Andean Trade Promotion and Drug Eradication Act

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Map of the countries that make up ATPDEA

The Andean Trade Promotion and Drug Eradication Act (ATPDEA) is a trade preference system by which the United States grants duty-free access to a wide range of exports from four Andean countries: Bolivia, Colombia, Ecuador and Peru. It was enacted on October 31, 2002 as a replacement for the similar Andean Trade Preference Act (ATPA). The purpose of this preference system is to foster economic development in the Andean countries to provide alternatives to coca production. Bolivian has its own process of industralization on coca, besides United States eliminated this "preference" because Bolivia decided to stop meddling.

History[edit]

On December 4, 1991, under the George H. W. Bush administration, the United States enacted the Andean Trade Preference Act (ATPA), eliminating tariffs on a number of products from Bolivia, Colombia, Ecuador, and Peru.[1] Its objective was the strengthening of legal industries in these countries as alternatives to drug production and trafficking.[2] The program was renewed on October 31, 2002 by the George W. Bush administration as the Andean Trade Promotion and Drug Eradication Act (ATPDEA).[3] Under the renewed act, Andean products exempted from tariffs increased from around 5,600 to some 6,300.[4] ATPDEA was set to expire on December 31, 2006, but was renewed by Congress for six months, up to June 30, 2007.[5] An extension was granted on June 28, 2007, this time for eight months, until February 29, 2008.[6] The U.S. Congress passed a third renewal for ten months on February 28, 2008, up to December 31, 2008.[7] In November 2008, U.S. President George W. Bush asked Congress to remove Bolivia from the agreement due to failure to cooperate in counternarcotics efforts.[8][9][10] On December 14, 2009, the United States House of Representatives approved the extension of such plan for a period of one year. On February 12, 2011, the U.S. Senate did not renew the plan, but, after several months of negotiations, has been renewed, covering Ecuadorian products only.[11]

Impact[edit]

The Andean Trade Promotion and Drug Eradication Act has fostered a rapid growth in trade between the United States and the four Andean nations; U.S. exports to the region rose from $6.46 billion in 2002 to $11.64 billion in 2006, while imports grew from $9.61 billion to $22.51 billion in the same period.[12] As of 2006 main Andean exports to the United States under ATPDEA were oil, apparel, copper cathodes, cut flowers, gold jewelry, asparagus, and sugar.[13] Of the 2006 total of U.S. imports under ATPDEA, Ecuador accounted for 39%, Colombia for 36%, Peru for 24%, and Bolivia for 1%.[14] According to a September 2006 report by the United States International Trade Commission, ATPDEA has had a negligible effect on the U.S. economy and consumers as well as a small positive effect on drug-crop reduction and export-related job creation in the Andean region.[15] A 2006 report by the United States Department of Labor stated that ATPDEA does not appear to have had a negative impact on U.S. employment with the possible exception of some sectors of the cut flower industry.[16]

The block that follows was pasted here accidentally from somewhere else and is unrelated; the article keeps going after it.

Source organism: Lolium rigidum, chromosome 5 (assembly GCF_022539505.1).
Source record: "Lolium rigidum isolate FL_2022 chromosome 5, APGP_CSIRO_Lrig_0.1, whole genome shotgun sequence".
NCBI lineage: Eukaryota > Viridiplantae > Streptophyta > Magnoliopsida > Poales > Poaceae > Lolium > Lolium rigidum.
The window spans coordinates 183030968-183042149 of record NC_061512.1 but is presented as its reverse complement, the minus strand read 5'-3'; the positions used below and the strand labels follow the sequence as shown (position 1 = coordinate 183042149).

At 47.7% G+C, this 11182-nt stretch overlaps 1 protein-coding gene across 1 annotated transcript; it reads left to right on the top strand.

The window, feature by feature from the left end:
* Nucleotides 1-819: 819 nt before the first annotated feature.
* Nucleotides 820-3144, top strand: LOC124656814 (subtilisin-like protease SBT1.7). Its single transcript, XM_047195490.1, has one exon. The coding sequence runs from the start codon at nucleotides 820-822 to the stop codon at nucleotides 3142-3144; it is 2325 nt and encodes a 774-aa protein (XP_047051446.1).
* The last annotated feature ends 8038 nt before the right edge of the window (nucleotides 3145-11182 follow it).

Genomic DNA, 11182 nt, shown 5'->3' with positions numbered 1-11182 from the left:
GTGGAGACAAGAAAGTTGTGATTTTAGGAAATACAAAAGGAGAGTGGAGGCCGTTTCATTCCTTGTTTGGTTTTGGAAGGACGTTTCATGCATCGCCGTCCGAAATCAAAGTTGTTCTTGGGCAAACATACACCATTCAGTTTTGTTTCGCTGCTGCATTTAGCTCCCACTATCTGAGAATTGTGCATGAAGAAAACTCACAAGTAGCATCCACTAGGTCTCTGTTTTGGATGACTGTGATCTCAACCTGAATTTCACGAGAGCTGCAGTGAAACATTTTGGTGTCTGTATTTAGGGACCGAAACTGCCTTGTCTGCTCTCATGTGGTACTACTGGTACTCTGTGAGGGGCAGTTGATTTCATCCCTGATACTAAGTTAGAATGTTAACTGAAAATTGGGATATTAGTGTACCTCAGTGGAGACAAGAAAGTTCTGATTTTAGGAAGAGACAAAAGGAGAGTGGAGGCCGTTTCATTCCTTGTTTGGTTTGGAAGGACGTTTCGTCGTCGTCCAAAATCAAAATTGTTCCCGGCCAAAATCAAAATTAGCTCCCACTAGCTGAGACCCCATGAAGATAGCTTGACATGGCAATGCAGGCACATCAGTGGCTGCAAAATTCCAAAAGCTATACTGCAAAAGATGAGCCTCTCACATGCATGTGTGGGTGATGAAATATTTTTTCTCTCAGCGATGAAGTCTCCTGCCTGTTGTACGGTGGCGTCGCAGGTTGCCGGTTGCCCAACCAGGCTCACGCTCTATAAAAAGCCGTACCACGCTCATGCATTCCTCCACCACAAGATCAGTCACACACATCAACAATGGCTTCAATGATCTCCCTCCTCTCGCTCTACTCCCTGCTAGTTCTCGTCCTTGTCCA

See also[edit]

Notes[edit]

  1. ^ USTR, Third Report to the Congress on the Operation of the Andean Trade Preference Act PDF (181 KiB), p. 7. Retrieved on March 4, 2008.
  2. ^ USTR, Third Report to the Congress on the Operation of the Andean Trade Preference Act PDF (181 KiB), p. 1. Retrieved on March 4, 2008.
  3. ^ The White House, Andean Trade Promotion and Drug Eradication Act. Retrieved on March 4, 2008.
  4. ^ USTR, New Andean Trade Benefits. Retrieved on March 4, 2008.
  5. ^ USTR, Third Report to the Congress on the Operation of the Andean Trade Preference Act as Amended PDF (310 KiB), p. 1. Retrieved on March 4, 2008.
  6. ^ Reuters, US Senate OKs 8-month Andean trade pact extension. Retrieved on March 4, 2008.
  7. ^ Reuters, Congress extends Andean trade benefits 10 months. Retrieved on March 4, 2008.
  8. ^ Bush, George (2008-09-25). "Memorandum for the United States Trade Representative". White House. Retrieved 2008-09-28. 
  9. ^ "Bush seeks to suspend Bolivia trade benefits". AFP. 2008-09-26. Retrieved 2008-09-28. 
  10. ^ "U.S. Trade Representative Schwab Announces Proposed Suspension of Bolivia’s Tariff Benefits". United States Trade Representative. 2008-09-26. Retrieved 2008-09-28. [dead link]
  11. ^ http://web.ita.doc.gov/tacgi/eamain.nsf/6e1600e39721316c852570ab0056f719/53018ab5e2d8426a852573940049684c?OpenDocument
  12. ^ USTR, Third Report to the Congress on the Operation of the Andean Trade Preference Act as Amended PDF (310 KiB), p. 7. Retrieved on March 4, 2008.
  13. ^ USTR, Third Report to the Congress on the Operation of the Andean Trade Preference Act as Amended PDF (310 KiB), p. 8. Retrieved on March 4, 2008.
  14. ^ USTR, Third Report to the Congress on the Operation of the Andean Trade Preference Act as Amended PDF (310 KiB), p. 9. Retrieved on March 4, 2008.
  15. ^ USTR, Third Report to the Congress on the Operation of the Andean Trade Preference Act as Amended PDF (310 KiB), p. 5. Retrieved on March 4, 2008.
  16. ^ USTR, Third Report to the Congress on the Operation of the Andean Trade Preference Act as Amended PDF (310 KiB), p. 5–6. Retrieved on March 4, 2008.

Bibliography[edit]

External links[edit]